My grandmother passed away Saturday morning, inna lillahi wa inna ilayhi rajioon (To God we belong, and to Him we return).
Everyone knew it was coming since she was diagnosed with stage 4 cancer a few months ago, and during that time I imagine many of us have been reflecting on her life, and our own.
I know I have.
When I think of my grandmother, I always remember a smiling face, someone who would greet me warmly and lovingly. I’ve never witnessed her act any differently, and never heard anyone speak of anything to the contrary. Maybe she was a pacifist at heart, never disturbing the peace; I didn’t know her terribly well, but I’m starting to gather that may have been her general demeanor.
I think about my children’s memories of me. Will they flock to my bedside if I find myself in a similar position as my grandmother? Will they all wish to be the last one I speak to? Or will they grudgingly do what they believe to be their duty, but feel burdened by it as they felt I displayed I was burdened by them.
Will they love me, flaws and all, or love me out of obligation, in spite of my flaws?
Will they remember the times we sat and read books together, or the times I yelled at them to put on their shoes?
What are the memories we are creating with our kids?
Seeing so much reflection by those in my family, and in myself, it causes me to pause and really reflect on how I am as a mother. After all, I chose motherhood as my career at this point. Shouldn’t I treat it with just as much care as I would a paying job?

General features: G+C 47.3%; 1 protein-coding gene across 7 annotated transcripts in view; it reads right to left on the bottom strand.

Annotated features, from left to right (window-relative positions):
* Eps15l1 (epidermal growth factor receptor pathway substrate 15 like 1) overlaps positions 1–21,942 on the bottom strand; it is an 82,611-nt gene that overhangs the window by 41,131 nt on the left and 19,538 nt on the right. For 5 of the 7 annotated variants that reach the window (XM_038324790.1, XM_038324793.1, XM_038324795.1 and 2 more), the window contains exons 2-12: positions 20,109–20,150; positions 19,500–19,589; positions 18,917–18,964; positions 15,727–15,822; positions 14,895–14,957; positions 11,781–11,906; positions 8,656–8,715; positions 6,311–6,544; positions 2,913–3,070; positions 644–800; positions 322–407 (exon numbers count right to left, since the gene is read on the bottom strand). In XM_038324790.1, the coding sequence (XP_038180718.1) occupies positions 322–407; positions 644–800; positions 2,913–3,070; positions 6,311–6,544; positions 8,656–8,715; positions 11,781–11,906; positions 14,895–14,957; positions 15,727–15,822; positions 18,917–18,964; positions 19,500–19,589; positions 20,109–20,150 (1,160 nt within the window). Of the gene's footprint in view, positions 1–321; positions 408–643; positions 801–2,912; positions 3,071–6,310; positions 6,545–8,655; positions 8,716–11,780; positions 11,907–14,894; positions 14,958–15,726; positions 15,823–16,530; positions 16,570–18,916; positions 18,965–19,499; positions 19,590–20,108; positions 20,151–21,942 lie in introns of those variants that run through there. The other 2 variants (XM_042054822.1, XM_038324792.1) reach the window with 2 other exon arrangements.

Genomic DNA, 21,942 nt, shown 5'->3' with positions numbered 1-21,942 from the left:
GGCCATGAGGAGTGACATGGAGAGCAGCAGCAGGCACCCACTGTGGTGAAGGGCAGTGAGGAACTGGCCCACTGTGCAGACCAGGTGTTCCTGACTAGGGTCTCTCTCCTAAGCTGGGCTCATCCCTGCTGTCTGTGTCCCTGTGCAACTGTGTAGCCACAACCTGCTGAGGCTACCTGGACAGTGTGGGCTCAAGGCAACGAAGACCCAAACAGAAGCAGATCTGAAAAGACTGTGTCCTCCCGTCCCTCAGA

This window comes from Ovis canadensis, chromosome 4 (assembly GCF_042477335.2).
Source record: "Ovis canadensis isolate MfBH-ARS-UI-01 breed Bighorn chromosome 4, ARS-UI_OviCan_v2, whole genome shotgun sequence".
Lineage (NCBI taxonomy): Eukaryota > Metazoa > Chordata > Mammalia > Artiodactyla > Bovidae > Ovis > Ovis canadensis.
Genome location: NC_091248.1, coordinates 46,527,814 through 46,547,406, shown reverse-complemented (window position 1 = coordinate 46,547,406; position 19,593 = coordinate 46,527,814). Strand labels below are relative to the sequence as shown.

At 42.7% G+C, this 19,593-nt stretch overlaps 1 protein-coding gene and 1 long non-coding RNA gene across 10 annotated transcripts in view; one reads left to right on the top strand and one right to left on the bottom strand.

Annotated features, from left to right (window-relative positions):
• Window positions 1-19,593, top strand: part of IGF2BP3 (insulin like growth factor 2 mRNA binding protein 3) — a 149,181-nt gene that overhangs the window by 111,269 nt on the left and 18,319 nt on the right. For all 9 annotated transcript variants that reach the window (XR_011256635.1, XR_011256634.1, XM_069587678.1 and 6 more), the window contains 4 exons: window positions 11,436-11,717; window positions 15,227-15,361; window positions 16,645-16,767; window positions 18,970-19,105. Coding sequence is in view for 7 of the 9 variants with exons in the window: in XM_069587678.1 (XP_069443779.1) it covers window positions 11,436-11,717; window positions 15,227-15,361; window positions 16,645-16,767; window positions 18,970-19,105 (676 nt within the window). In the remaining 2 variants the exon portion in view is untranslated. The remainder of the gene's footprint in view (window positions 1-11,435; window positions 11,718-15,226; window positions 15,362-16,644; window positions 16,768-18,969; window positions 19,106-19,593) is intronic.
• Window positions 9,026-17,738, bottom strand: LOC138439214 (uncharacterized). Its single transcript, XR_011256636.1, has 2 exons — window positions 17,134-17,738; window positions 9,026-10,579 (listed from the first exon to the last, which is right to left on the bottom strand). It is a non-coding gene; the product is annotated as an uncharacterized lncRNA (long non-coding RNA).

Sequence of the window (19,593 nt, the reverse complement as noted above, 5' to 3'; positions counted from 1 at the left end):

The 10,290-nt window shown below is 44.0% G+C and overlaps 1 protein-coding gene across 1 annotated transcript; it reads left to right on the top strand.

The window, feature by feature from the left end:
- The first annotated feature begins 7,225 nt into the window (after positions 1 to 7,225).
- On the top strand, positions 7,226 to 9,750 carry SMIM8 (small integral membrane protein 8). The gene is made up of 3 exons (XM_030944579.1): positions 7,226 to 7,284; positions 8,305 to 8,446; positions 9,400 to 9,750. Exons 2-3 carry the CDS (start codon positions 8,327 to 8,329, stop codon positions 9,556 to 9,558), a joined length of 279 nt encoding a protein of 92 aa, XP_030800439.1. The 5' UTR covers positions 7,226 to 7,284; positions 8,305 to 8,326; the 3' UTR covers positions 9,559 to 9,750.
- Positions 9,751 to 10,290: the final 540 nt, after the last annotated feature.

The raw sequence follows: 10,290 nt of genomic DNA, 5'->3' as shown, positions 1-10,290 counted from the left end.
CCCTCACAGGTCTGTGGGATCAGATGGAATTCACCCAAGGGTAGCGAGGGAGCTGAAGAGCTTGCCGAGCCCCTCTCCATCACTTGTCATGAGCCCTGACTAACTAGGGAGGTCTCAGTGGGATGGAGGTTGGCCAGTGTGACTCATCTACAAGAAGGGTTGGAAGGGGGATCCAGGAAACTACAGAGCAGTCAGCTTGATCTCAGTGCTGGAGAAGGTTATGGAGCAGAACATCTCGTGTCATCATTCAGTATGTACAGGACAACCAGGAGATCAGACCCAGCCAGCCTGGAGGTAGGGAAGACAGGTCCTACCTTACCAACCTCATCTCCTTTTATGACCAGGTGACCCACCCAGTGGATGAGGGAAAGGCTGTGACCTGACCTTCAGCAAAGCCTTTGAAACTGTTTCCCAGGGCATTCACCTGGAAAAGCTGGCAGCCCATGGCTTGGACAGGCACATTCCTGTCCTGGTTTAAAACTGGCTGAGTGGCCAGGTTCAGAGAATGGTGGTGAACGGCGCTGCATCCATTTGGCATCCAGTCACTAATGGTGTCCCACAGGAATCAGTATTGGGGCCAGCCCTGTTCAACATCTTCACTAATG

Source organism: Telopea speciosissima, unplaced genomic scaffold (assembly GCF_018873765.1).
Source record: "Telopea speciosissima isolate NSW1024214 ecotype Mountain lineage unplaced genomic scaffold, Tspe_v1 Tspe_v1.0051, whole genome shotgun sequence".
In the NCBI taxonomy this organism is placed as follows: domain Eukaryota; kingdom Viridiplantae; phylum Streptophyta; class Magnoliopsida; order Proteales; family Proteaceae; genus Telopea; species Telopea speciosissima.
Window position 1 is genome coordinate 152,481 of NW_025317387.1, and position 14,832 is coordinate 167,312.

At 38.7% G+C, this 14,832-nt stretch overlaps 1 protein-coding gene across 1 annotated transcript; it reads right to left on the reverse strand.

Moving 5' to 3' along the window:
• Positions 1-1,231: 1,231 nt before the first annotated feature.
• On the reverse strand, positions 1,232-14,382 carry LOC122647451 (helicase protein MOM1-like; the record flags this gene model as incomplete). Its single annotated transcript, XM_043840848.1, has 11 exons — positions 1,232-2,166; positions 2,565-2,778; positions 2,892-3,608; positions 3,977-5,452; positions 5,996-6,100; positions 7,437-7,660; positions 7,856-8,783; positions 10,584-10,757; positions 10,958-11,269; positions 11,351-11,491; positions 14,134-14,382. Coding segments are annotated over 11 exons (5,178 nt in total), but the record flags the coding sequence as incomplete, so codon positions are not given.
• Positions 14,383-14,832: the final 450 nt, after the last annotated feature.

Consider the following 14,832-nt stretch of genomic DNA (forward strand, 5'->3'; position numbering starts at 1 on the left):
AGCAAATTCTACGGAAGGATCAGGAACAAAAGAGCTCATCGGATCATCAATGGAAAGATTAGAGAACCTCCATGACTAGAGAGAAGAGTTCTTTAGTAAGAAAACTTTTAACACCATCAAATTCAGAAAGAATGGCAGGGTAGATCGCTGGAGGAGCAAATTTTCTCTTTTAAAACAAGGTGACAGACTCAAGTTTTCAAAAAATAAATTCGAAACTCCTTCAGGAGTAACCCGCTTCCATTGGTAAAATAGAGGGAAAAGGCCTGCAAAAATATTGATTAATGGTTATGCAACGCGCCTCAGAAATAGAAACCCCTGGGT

I look up to my grandmother, as a mother of five, so the last time I visited her, I asked, “How did you do it all with 5 kids?”
Her answer, “Well, I just did.”
That wasn’t what I wanted to hear. I wanted to hear that she had struggles, that she met with neighborhood friends weekly as a breath of fresh air in her otherwise kid-centered home. I wanted to hear that she had struggles like I do.
But apparently she didn’t. Or, she knew it wasn’t worth complaining about, then or now.
Is this what made her a great mother? Adored by her children, who flocked to her side as soon as they found out she was ill? Was it just pulling up your bootstraps and making it work with a smile on your face?
Maybe she honestly just handled kids better and easier than I do. Maybe Amatullah’s tantrum this morning over her banana being cut in half wouldn’t have phased her.
Whatever it was, she left a legacy as the ideal wife and mother. My ship has passed when it comes to being “ideal,” but I can learn from her in so many ways.
I just hope that when my time comes, my legacy will be at least half of hers.